Property-sharing and free morals – the people of Tahiti did not even have a word for faithfulness or jealousy – became constructs of an ideal, model society between natural reason and rational nature. It was as though Rousseau’s concept of human reason had become reality. In Diderot’s famous fictitious dialogues Tahiti was the example set against a European society out of touch with nature and bound by economic and moral contraints. His notions of anti-colonialism, liberty and the common weal went far beyond the ideals of the bourgeois revolution.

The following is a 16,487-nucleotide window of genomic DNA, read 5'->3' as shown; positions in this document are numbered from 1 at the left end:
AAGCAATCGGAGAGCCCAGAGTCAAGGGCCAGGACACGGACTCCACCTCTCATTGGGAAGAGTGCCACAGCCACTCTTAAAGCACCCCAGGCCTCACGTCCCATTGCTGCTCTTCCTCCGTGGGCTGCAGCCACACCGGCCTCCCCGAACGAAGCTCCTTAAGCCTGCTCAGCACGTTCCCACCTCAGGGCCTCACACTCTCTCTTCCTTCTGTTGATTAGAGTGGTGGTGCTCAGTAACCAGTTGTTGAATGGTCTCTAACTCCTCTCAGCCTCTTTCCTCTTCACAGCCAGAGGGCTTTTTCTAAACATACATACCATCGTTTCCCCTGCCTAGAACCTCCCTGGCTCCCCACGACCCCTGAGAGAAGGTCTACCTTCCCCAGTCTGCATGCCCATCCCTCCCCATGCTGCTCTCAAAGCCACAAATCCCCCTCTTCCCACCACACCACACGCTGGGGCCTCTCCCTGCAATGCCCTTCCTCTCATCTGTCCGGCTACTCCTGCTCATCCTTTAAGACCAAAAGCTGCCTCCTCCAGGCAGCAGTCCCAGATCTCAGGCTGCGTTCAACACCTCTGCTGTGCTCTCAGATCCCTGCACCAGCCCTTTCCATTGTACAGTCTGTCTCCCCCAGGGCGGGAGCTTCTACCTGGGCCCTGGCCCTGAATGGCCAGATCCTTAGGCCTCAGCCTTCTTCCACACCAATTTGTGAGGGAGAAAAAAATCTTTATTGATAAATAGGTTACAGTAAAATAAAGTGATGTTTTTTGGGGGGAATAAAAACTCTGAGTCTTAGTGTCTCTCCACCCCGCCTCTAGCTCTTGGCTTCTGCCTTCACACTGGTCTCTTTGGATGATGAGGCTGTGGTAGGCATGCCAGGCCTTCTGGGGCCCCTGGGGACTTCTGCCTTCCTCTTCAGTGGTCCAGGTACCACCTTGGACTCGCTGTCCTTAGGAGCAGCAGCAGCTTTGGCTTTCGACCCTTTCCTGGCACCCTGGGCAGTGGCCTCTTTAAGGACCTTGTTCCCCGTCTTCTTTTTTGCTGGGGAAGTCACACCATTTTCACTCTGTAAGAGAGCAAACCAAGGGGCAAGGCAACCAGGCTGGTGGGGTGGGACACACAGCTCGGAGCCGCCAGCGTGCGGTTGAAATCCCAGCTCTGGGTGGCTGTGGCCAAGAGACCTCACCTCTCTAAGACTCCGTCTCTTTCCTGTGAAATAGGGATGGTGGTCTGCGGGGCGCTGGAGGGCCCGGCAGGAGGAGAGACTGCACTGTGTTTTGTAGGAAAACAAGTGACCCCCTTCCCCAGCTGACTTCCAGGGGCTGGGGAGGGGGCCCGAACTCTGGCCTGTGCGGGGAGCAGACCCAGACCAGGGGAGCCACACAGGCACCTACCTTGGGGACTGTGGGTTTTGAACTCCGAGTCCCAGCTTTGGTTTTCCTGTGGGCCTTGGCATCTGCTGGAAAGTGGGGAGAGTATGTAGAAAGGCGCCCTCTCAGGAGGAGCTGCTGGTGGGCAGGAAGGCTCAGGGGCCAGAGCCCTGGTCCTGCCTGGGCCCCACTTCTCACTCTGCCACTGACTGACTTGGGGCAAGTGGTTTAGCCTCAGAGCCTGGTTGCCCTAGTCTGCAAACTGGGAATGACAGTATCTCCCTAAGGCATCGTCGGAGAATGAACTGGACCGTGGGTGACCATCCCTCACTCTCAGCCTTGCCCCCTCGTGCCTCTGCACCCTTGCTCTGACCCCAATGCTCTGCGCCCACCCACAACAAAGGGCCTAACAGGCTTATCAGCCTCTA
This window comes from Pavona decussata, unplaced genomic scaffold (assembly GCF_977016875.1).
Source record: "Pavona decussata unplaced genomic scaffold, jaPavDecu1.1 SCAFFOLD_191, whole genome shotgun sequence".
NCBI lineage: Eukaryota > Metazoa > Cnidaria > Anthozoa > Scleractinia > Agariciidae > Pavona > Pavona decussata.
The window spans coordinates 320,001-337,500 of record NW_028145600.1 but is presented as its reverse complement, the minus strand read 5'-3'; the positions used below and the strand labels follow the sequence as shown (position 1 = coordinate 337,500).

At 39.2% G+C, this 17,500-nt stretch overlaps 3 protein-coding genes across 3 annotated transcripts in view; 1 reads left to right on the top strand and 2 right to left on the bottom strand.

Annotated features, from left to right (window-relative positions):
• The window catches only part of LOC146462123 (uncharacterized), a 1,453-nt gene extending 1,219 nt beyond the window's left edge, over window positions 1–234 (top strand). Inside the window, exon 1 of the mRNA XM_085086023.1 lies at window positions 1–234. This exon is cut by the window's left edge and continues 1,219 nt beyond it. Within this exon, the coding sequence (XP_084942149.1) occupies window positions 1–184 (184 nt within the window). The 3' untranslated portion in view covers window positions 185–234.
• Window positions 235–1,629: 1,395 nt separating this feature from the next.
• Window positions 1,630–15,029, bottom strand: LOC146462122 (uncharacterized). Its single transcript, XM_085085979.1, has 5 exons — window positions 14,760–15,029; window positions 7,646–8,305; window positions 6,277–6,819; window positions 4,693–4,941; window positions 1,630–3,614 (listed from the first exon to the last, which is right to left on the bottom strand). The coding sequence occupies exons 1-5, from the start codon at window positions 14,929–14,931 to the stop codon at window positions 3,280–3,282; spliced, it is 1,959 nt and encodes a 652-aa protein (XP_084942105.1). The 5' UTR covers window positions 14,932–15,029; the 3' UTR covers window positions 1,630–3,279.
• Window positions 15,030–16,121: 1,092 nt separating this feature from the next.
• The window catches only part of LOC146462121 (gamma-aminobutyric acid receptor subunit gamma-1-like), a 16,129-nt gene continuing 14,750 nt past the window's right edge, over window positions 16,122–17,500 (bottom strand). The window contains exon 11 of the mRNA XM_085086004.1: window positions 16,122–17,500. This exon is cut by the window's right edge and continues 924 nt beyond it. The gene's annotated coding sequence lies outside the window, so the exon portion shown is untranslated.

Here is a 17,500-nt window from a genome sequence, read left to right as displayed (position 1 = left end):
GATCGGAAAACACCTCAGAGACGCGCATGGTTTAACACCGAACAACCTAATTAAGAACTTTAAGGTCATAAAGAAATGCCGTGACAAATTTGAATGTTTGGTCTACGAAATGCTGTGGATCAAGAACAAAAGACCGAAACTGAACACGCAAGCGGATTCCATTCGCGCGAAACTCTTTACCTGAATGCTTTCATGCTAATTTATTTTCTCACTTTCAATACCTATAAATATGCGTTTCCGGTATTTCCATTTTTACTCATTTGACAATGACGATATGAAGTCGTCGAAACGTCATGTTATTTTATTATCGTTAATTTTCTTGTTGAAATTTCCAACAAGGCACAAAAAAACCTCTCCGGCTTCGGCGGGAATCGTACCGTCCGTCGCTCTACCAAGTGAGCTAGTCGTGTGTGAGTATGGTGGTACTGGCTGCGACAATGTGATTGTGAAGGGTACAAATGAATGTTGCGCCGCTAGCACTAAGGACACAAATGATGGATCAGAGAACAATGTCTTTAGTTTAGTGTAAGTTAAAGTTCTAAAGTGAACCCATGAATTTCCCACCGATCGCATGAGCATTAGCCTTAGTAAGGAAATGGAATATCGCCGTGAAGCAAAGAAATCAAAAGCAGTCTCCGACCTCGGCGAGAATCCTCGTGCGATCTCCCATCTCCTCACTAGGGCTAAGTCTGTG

In the utopian genre of literature, islands were frequently the setting for ideal societies. Plato’s Atlantis is the setting for a society in which peace and virtuous respect for the cornucopian wealth of Poseidon’s isle prevailed until the arrival of avarice and the thirst for power brought the wrath of Zeus upon the island. It sank into the ocean, never to be found again. Thomas More’s Utopia, that model state peopled by rational beings, was originally linked to the mainland by an isthmus. It was only after General Utopus destroyed the isthmus that this unique and ideal society blossomed.